Biographical Information on this Site

Biographical Information from Princeton University

An Interview With Walter Kaufmann  (PDF).

Rosmarin, T. W. (1981) An Interview with Walter Kaufmann. Judaism, Winter 1981, Vol. 30, Issue 1, pp. 120-128

Posted with permission from the journal Judaism

Walter Kaufmann on the “philosophic flight”

Critique of Religion and Philosophy, Chapter I, section 5.

Walter Kaufmann

From: Kaufmann, W. (1990). Critique of Religion and Philosophy.  Princeton.  Princeton University Press

5.THE PHILOSOPHIC FLIGHT.  Philosophy, like poetry, deals with ancient themes: poetry with experiences, philosophy with problems known for centuries.  Both must add a new precision born of passion.

     The intensity of great philosophy and poetry is abnormal and subversive: it is the enemy of habit, custom, and all stereotypes.  The motto is always that what is well known is not known at all well.

     Great poetry often deals with hackneyed themes.  Sophocles and Shakespeare chose well-known stories, Goethe wrote on love, Dostoevsky on murder.  Yet what is new each time is not merely the language.  The poet's passion cracks convention: the chains of custom drop; the world of our everyday experience is exposed as superficial appearance; the person we had seemed to be and our daily contacts and routines appear as shadows on a screen, without depth; while the poet's myth reveals reality.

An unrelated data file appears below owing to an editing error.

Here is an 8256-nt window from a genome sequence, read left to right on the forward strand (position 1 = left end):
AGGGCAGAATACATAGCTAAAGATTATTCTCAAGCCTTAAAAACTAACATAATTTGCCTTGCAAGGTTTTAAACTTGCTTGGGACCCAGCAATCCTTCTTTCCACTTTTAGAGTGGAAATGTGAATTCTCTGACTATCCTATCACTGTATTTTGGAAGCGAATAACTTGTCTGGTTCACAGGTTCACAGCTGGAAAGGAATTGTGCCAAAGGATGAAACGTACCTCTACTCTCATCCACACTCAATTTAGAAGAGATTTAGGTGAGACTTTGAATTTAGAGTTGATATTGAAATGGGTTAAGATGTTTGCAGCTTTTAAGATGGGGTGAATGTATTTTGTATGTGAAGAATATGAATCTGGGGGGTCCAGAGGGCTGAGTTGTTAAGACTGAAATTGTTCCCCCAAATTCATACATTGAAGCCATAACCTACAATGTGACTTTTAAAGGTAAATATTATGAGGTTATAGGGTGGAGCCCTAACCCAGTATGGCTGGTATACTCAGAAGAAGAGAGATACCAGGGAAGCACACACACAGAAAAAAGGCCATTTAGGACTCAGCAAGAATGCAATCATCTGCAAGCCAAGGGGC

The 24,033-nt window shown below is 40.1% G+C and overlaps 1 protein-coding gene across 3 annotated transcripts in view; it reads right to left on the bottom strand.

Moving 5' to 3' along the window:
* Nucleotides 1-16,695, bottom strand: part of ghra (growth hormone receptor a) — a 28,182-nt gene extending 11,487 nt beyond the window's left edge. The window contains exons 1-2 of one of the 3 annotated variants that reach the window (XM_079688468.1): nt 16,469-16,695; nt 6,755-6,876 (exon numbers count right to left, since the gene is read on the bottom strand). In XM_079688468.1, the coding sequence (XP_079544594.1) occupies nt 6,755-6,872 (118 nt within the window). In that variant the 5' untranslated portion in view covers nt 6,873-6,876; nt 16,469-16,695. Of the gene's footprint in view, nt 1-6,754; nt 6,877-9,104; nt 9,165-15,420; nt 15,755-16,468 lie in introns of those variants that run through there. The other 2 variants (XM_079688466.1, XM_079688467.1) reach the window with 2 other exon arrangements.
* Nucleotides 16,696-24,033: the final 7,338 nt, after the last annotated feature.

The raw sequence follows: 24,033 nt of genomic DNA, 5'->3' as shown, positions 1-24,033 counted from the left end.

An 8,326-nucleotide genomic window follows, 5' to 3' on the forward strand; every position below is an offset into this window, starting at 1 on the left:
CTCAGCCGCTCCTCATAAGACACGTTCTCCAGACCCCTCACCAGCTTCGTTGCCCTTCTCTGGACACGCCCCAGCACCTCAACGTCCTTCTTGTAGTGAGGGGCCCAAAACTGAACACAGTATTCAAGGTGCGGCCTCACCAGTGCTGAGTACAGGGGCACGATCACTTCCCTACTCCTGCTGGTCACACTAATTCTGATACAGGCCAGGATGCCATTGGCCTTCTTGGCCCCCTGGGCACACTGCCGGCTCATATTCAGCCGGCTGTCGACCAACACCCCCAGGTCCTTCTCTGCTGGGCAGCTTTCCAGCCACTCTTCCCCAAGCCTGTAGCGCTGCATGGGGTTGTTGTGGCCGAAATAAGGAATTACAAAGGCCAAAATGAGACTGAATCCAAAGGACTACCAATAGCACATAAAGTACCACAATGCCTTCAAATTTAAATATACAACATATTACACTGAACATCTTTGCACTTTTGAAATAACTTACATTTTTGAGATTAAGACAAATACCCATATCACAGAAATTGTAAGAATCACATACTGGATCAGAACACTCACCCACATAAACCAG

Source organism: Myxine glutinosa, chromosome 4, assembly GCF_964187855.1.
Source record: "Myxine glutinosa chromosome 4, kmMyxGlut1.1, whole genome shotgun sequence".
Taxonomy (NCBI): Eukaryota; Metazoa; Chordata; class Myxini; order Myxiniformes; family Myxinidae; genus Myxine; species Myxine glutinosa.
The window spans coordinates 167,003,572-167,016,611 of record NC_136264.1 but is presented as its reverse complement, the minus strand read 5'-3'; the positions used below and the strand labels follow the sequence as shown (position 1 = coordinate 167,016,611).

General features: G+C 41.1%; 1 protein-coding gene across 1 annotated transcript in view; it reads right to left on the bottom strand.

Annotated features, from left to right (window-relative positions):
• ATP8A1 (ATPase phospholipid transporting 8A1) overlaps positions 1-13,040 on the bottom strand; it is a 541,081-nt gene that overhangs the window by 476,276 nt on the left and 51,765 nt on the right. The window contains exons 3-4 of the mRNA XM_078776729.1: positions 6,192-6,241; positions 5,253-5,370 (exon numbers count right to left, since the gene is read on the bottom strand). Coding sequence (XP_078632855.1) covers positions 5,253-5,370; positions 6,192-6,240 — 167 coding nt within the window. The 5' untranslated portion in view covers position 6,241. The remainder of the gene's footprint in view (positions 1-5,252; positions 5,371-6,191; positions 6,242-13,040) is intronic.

Newspaper reports, and even scenes we have seen with our own eyes, are like distorted images in muddy waters of that reality which we encounter in Oedipus Tyrannus, Lear or The Brothers Karamazov.  We live upon the surface; we are like ants engaged in frantic aimlessness - and that one talent which is death to hide, lodged with us useless till the artist comes, restoring vision, freeing us from living death.